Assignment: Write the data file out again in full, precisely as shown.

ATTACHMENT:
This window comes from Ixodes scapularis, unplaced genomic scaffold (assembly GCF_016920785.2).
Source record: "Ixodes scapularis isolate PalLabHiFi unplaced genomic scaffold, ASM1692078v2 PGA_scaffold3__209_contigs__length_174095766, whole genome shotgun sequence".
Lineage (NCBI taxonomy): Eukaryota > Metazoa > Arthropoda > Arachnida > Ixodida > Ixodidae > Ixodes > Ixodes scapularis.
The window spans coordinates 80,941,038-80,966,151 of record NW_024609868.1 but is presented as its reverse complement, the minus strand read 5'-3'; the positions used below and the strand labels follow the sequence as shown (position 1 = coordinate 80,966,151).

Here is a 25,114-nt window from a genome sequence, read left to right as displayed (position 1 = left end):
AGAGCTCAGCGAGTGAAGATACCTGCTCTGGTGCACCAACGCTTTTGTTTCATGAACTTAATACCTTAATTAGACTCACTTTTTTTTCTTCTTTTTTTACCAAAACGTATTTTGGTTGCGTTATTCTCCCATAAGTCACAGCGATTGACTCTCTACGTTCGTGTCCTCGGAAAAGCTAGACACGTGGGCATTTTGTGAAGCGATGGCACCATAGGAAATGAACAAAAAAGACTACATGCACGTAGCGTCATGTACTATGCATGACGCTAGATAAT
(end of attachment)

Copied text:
This window comes from Ixodes scapularis, unplaced genomic scaffold (assembly GCF_016920785.2).
Source record: "Ixodes scapularis isolate PalLabHiFi unplaced genomic scaffold, ASM1692078v2 PGA_scaffold3__209_contigs__length_174095766, whole genome shotgun sequence".
Lineage (NCBI taxonomy): Eukaryota > Metazoa > Arthropoda > Arachnida > Ixodida > Ixodidae > Ixodes > Ixodes scapularis.
The window spans coordinates 80,941,038-80,966,151 of record NW_024609868.1 but is presented as its reverse complement, the minus strand read 5'-3'; the positions used below and the strand labels follow the sequence as shown (position 1 = coordinate 80,966,151).

Here is a 25,114-nt window from a genome sequence, read left to right as displayed (position 1 = left end):
AGAGCTCAGCGAGTGAAGATACCTGCTCTGGTGCACCAACGCTTTTGTTTCATGAACTTAATACCTTAATTAGACTCACTTTTTTTTCTTCTTTTTTTACCAAAACGTATTTTGGTTGCGTTATTCTCCCATAAGTCACAGCGATTGACTCTCTACGTTCGTGTCCTCGGAAAAGCTAGACACGTGGGCATTTTGTGAAGCGATGGCACCATAGGAAATGAACAAAAAAGACTACATGCACGTAGCGTCATGTACTATGCATGACGCTAGATAAT